Photographing Wild Horses
Me - protecting myself from the sun
My wife was spending the week with her high school friends at Carolina Beach in North Carolina. She wanted me to pick her up at end of week so we could take it easy on way back and visit some friends. I decided to go early and try to photograph some wild horses.
I decided to try to photograph wild horses from a kayak at the Rachel Carson Reserve on my first day and on the second day take the ferry over to Shackleford Banks, the southern-most barrier island in Cape Lookout National Seashore to photograph the wild horses.
Rachel Carson Estuarine Reserve
The horses on Rachel Carson Reserve were brought to the island deliberately by a local citizen in the 1940s, and became feral or “wild” over the decades as they survived by eating the local cordgrass and digging for fresh water. The only way to reach the island is by boat.
I rented a kayak, put my camera and long lens in a case inside of a dry bag, loaded my food and water in the kayak and paddled over to the island. I was told the horses usually hang out in a bay on southern tip of the island. So I paddled across the Taylor River to Rachel Carson island into the bay to start my quest searching for the wild horses. No horses but there is a beautiful beach on the ocean side the locals use to sunbath and swim.
Kayak packed and ready to go
Entrance into the bay looking for the wild horses
Nice beach on Rachel Preserve that locals use to sunbath and swim.
No wild horses. Paddling as far as I could into the bay and then getting out of the kayak and walking.............no wild horses. Finally decided to paddle to north part of the island on the bay (inside) of the island looking for the horses as I paddled north. Paddled about 2 miles north I ran into a family in kayaks coming out of an inlet. I asked them if they'd seen any of the wild horses. They said been watching them all morning and they just moved out heading toward the southern part of the island. So I turned around and headed back to the southern part of island I had just been. When I got back to southern part of island where I had just been I did spot one wild horse feeding in the grass. Shot a few photos but not very exciting.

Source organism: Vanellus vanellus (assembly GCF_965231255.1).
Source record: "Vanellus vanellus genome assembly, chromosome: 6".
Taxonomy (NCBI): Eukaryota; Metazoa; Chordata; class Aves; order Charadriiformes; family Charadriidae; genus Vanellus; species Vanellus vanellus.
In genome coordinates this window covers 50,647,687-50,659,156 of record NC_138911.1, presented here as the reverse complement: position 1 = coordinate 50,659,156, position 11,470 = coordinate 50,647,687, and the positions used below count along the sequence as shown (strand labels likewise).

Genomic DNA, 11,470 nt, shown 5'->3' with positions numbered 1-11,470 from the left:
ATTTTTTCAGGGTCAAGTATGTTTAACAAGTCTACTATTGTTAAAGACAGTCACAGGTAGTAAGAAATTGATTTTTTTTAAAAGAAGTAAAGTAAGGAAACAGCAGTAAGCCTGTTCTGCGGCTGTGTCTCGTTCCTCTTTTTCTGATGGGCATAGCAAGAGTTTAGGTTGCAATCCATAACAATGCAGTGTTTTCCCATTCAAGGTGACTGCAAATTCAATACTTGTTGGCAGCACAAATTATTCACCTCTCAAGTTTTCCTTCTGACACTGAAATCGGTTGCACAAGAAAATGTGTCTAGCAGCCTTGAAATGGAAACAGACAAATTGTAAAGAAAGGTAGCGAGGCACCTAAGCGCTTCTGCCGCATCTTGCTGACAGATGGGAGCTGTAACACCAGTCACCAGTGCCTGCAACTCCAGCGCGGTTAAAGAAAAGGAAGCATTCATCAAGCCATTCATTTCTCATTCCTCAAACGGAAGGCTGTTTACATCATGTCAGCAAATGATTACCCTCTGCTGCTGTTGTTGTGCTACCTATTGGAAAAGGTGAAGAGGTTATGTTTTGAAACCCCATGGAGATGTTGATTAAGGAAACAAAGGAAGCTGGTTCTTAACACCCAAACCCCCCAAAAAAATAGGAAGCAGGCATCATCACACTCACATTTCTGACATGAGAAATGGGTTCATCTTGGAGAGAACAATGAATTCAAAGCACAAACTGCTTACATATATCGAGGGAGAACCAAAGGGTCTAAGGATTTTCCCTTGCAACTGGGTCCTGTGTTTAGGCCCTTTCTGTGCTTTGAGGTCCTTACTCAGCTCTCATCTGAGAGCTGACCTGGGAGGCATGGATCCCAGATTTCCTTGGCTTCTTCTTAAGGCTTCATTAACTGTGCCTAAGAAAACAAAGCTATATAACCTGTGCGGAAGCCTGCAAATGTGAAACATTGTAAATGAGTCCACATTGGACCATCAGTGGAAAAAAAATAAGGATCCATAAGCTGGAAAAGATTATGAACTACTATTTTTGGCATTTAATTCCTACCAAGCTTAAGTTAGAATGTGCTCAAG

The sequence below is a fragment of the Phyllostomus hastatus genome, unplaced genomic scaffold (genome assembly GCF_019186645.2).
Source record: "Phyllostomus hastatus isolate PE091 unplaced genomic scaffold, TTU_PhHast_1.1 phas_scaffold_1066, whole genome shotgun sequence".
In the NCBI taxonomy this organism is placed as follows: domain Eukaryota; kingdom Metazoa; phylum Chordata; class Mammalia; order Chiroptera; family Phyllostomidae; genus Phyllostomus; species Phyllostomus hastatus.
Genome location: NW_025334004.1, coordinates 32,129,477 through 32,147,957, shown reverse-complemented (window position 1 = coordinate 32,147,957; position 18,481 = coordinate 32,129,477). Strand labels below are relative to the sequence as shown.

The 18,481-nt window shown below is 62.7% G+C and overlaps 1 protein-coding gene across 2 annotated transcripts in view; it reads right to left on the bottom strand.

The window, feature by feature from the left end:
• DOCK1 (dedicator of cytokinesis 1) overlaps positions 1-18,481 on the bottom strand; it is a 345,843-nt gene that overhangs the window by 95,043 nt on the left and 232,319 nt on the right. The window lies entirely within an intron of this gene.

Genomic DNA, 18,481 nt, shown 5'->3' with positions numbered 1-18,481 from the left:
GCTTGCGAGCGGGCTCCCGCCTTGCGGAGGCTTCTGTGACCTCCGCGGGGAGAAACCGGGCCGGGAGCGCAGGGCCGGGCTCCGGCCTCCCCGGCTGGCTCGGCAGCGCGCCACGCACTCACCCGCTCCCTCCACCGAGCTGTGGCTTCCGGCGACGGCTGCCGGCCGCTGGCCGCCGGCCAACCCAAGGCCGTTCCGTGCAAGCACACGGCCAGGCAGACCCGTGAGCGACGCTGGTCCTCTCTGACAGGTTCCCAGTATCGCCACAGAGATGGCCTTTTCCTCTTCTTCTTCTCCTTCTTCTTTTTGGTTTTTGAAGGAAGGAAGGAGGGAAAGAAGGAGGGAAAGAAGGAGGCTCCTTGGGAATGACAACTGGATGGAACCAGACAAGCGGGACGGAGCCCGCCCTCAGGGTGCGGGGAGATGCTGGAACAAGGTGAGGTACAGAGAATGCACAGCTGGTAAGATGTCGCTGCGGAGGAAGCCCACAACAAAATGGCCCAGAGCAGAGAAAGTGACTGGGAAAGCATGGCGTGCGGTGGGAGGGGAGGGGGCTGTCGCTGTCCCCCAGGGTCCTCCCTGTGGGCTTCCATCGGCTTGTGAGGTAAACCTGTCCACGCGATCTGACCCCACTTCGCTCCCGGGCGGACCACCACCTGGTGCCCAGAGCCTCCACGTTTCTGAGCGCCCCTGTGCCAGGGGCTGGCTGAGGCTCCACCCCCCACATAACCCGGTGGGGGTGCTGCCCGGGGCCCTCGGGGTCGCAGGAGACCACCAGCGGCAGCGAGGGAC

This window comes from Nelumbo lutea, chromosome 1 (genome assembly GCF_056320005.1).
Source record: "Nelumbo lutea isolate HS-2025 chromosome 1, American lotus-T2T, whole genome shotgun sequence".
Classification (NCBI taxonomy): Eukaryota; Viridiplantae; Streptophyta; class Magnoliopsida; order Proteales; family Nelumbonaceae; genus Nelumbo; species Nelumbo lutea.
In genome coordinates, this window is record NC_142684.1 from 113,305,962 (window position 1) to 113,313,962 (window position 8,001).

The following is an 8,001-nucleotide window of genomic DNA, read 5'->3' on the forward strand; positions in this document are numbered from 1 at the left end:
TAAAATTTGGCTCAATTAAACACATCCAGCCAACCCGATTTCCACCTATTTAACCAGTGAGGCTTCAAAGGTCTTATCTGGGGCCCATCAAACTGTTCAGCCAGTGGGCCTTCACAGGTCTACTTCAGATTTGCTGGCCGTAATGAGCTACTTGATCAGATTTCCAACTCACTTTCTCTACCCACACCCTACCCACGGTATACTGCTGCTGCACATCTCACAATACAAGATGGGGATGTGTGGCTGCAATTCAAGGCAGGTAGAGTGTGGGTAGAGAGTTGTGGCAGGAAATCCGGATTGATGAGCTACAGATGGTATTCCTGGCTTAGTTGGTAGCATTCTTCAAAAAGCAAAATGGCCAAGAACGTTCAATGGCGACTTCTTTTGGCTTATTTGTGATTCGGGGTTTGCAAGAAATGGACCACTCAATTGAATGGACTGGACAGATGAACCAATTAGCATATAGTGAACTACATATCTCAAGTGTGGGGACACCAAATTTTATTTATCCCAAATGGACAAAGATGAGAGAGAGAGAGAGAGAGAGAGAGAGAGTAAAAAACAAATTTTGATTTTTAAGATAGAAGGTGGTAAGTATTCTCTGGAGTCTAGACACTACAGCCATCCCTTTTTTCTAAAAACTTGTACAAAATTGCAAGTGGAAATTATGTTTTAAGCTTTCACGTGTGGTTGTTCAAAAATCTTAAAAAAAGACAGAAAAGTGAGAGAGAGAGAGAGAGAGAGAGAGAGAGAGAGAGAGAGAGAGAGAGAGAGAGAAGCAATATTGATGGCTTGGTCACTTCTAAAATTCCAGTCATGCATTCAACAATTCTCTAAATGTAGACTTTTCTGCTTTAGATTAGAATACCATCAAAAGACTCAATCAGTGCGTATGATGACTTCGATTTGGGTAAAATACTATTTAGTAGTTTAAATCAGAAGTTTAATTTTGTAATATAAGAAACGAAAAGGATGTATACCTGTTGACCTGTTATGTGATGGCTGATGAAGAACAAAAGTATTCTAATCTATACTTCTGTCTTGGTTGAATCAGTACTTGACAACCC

I did chase some crabs around the beach for awhile
Chasing crabs across the sand
After photographing the one horse for awhile and chasing the crabs around the sand for awhile, decided to paddle back up to north side of the island. Kayaked back to the inlet I met the family of kayakers earlier and started up the stream. (Not really a stream, looks like stream because the tide makes a current as it goes in and out. ) The tide coming in so I started up the "stream" until kayak stuck on the bottom. Then waited till tide brought in more water and I would paddle farther up the "stream". Ran into a fisherman who said the horses were just there but had moved off. At that time a horse ran across a marsh in front of me but no way I could get my camera out before he disappeared from view. I keep going upstream as the tide keep coming in and bringing more water so I could go forward.
Finally came around a bend and I could see the horses far off in a distance. Too far off to photograph even with my long lens. Very frustrating because the band was very active with stallions chasing each other. Running through shallow water with the water spraying and splashing up. The photos I was looking for was happening but too far away.